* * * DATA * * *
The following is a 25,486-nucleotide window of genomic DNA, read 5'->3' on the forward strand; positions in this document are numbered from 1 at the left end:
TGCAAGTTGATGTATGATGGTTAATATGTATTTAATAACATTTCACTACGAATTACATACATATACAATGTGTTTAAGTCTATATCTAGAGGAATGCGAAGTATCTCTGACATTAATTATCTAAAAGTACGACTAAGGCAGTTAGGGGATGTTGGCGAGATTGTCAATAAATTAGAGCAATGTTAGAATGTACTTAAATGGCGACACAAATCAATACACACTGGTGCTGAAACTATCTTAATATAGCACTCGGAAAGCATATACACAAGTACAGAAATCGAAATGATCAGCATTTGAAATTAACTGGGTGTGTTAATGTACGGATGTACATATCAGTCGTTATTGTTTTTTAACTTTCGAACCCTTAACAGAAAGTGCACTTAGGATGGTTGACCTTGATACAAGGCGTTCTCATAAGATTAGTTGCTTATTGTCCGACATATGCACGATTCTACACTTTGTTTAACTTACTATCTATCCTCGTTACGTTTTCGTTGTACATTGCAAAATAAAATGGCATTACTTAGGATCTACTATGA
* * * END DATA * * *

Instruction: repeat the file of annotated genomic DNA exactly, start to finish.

The following is a 25,486-nucleotide window of genomic DNA, read 5'->3' on the forward strand; positions in this document are numbered from 1 at the left end:
TGCAAGTTGATGTATGATGGTTAATATGTATTTAATAACATTTCACTACGAATTACATACATATACAATGTGTTTAAGTCTATATCTAGAGGAATGCGAAGTATCTCTGACATTAATTATCTAAAAGTACGACTAAGGCAGTTAGGGGATGTTGGCGAGATTGTCAATAAATTAGAGCAATGTTAGAATGTACTTAAATGGCGACACAAATCAATACACACTGGTGCTGAAACTATCTTAATATAGCACTCGGAAAGCATATACACAAGTACAGAAATCGAAATGATCAGCATTTGAAATTAACTGGGTGTGTTAATGTACGGATGTACATATCAGTCGTTATTGTTTTTTAACTTTCGAACCCTTAACAGAAAGTGCACTTAGGATGGTTGACCTTGATACAAGGCGTTCTCATAAGATTAGTTGCTTATTGTCCGACATATGCACGATTCTACACTTTGTTTAACTTACTATCTATCCTCGTTACGTTTTCGTTGTACATTGCAAAATAAAATGGCATTACTTAGGATCTACTATGA